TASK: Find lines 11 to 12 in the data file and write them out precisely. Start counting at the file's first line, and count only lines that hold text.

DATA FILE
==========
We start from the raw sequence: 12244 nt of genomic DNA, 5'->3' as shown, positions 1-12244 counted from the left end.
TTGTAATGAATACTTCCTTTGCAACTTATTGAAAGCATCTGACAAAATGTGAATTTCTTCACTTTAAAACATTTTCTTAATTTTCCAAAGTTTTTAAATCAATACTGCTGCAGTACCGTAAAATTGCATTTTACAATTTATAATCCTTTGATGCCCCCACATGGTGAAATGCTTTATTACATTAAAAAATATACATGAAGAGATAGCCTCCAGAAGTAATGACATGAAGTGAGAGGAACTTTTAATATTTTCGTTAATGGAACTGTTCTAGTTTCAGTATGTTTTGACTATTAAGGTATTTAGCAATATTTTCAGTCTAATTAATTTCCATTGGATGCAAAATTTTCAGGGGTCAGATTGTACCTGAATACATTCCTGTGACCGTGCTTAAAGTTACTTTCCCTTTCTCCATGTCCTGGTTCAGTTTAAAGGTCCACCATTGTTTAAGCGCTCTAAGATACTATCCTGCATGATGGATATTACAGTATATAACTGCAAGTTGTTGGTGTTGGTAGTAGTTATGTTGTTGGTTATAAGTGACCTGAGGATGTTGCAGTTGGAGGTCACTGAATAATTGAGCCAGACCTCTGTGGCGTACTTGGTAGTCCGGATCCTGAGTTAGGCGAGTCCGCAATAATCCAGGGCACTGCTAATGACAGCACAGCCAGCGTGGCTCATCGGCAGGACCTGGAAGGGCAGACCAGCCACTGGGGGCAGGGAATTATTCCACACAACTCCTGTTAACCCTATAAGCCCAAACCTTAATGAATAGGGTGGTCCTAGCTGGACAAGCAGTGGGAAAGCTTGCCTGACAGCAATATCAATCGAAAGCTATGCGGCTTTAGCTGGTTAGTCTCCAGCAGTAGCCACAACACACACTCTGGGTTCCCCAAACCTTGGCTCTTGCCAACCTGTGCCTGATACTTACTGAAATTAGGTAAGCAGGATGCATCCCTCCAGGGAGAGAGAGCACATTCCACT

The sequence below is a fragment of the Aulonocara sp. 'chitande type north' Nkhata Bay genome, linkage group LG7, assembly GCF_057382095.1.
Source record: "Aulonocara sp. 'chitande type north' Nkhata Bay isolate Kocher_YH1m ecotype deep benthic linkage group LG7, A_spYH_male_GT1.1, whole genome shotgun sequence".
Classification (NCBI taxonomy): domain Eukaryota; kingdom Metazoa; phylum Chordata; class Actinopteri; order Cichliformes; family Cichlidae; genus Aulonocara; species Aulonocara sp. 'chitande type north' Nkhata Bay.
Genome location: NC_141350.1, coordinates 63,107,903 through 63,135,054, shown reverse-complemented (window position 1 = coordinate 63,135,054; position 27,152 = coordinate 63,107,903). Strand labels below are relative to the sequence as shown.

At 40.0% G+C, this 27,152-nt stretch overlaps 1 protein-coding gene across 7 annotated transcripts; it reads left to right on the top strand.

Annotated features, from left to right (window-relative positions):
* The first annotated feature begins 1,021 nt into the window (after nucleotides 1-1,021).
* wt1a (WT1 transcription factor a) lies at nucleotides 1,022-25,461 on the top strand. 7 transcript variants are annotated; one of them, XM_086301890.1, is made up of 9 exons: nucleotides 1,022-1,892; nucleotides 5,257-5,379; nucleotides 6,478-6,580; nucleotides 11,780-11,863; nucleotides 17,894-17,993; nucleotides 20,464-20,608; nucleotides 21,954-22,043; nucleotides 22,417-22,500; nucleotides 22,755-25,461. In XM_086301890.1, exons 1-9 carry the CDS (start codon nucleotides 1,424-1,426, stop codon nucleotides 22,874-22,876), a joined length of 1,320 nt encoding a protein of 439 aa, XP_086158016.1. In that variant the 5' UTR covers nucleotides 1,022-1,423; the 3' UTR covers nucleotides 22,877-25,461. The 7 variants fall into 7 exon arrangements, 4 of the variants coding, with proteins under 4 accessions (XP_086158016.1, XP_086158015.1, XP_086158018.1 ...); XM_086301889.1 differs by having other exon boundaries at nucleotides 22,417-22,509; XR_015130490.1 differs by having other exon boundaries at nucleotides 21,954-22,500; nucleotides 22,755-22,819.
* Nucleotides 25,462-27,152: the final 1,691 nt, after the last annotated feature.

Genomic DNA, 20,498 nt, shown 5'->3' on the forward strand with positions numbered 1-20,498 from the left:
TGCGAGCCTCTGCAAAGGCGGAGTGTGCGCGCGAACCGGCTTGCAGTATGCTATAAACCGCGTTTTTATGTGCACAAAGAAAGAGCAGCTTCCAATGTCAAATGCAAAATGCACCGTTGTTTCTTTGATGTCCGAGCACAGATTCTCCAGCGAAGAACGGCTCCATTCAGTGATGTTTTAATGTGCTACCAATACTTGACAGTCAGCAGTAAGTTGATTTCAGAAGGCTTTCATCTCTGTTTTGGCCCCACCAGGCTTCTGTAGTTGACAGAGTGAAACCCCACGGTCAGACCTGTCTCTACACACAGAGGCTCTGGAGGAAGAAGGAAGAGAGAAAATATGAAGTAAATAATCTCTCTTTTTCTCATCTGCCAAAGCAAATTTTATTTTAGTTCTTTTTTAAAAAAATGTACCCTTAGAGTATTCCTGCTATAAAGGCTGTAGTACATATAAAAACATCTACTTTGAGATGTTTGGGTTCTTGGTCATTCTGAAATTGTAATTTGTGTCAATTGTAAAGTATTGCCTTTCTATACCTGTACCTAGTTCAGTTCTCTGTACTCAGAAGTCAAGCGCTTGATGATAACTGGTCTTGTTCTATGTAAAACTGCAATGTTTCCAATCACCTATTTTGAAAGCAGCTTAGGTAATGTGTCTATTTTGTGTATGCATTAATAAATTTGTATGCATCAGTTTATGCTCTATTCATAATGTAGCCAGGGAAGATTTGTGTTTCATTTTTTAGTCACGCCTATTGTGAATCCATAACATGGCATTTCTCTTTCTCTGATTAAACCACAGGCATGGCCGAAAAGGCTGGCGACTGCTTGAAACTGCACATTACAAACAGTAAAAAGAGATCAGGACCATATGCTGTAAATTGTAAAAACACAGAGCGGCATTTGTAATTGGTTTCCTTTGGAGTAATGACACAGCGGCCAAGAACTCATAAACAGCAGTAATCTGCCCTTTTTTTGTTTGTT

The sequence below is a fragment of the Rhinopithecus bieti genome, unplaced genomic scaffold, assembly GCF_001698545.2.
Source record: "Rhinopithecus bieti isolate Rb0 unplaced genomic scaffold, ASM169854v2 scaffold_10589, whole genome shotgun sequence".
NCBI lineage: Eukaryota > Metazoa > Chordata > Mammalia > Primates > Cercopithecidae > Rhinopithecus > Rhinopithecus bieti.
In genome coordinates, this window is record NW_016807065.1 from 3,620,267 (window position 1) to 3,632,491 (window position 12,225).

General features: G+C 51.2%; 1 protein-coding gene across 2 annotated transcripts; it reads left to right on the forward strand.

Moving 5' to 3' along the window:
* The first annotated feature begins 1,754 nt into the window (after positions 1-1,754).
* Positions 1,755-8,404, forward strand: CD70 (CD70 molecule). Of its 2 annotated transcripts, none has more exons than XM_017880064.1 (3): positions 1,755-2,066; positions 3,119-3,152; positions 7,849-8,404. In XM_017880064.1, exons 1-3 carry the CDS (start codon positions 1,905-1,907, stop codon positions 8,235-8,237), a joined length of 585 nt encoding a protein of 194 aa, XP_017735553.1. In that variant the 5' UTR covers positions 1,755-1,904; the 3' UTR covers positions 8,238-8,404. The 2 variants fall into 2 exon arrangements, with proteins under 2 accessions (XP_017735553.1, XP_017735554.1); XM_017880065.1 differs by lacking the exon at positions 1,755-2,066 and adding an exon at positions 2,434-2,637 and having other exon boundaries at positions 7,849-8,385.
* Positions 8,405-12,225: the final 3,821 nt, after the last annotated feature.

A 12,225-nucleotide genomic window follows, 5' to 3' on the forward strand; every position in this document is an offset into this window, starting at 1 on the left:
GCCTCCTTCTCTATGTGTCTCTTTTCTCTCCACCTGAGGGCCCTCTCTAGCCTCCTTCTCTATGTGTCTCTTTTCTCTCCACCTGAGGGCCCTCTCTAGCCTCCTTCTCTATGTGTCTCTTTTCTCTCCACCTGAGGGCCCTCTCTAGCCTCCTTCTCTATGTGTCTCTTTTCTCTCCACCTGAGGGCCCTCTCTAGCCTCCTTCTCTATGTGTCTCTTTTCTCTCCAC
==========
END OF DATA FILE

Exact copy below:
* Nucleotides 25,462-27,152: the final 1,691 nt, after the last annotated feature.

Genomic DNA, 20,498 nt, shown 5'->3' on the forward strand with positions numbered 1-20,498 from the left: